It’s that kind of muddled thinking that drove so many jobs and companies out of the United States in the first place. At a time when initiative at home is desperately needed in the corporate sector, the first ones to step to the front of the line find themselves the victims of bad press and potential investigations. This is not to excuse any bad actions or actors – and if there were any, they would have been uncovered by Kodak’s independent review, but none were.
We should expect that a company’s “good news” should lead to an increase in the price of its stock. That’s good for the shareholders, which should be any company’s principal if not the only concern, as well as the country. The idea that people working for the company might also profit is the hallmark of the suspicious, anti-free market attitudes that infected the media, members of the political class, and consumer watchdogs for decades and which, more than once, nearly destroyed the American economy.
Senior White House trade advisor Peter Navarro recently called COVID-19 a wake-up call for the nation, not just because of the threat it posed to our health or healthcare system but because it left us defenseless in economic and national security terms. “We have already witnessed over 80 countries impose some form of export restrictions on medicines or medical supplies, proving that no matter how strong our friendships or alliances may be, they mean nothing in a pandemic,” he told the Wall Street Journal.
Kodak was found innocent of all “charges” after an in-depth internal investigation. Policymakers and watchdogs need to move on and come up with a plan to bring manufacturing and jobs home, by creating incentives to do just that.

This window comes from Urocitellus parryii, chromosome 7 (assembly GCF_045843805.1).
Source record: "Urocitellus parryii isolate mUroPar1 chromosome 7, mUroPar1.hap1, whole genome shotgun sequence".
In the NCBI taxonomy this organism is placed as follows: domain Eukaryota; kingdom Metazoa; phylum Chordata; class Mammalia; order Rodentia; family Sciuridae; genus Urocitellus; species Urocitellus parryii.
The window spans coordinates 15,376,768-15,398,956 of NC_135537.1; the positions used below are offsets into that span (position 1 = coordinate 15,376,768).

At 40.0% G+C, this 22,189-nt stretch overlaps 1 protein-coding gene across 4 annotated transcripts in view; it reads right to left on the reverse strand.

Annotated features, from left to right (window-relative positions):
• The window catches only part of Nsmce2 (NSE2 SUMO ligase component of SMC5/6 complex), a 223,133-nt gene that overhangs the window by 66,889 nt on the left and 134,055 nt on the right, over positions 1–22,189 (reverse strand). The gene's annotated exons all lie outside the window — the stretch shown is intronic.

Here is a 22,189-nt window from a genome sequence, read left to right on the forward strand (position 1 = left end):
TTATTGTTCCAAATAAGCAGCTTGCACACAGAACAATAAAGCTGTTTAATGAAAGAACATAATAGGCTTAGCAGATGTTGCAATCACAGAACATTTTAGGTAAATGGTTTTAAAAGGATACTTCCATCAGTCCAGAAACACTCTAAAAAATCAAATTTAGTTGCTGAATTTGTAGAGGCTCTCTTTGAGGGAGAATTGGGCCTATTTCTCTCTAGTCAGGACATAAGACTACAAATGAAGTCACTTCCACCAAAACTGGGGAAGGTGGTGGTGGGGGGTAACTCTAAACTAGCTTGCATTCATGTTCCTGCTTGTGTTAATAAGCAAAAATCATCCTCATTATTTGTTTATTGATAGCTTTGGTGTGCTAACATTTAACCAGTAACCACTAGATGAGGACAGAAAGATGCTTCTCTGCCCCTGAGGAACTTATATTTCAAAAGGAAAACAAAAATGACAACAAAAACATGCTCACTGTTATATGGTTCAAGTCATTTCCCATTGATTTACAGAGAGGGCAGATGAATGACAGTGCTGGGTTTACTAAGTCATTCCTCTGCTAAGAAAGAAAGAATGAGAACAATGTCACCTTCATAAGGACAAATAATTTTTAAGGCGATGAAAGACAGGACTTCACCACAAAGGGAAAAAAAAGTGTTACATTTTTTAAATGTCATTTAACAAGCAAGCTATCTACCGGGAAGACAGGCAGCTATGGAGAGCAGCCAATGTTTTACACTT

There are a lot of tools in the tool kit to make this possible: tax breaks, additional deregulation, export assistance, and opportunity zones are just a few of the things that can be dangled in front of the heads of big companies to lure them to bring their operations home.
America needs a big plan that ties them and other ideas together to bring the manufacture of essential goods like pharmaceuticals and PPE home, before the next global pandemic hits. Breaking our 100% dependence on foreign manufactures located in countries whose interests may diverge from ours at some future and highly inconvenient time must become a national priority now.
by Ali Meyer • Washington Free Beacon
California is projected to have a $15 statewide minimum wage by 2022. Economists project this will lead to a loss of 400,000 jobs, according to a report from the Employment Policies Institute.
Currently, the federal minimum wage is $7.25. California’s is $10.50, which is one of the highest minimum wages in the United States. California’s intent to raise it to $15 by 2022 will create the largest gap between a state minimum wage and the federal wage in U.S. history.
“One might argue that a higher minimum wage is justified in California because of its relatively high cost of living compared to the typical state,” the report says. “On the other hand, one might be concerned about whether the higher minimum wage in California causes job loss for low skilled workers, and whether the effects differ in the cities where the cost of living and wages are relatively high as compared to rural areas or less expensive cities.”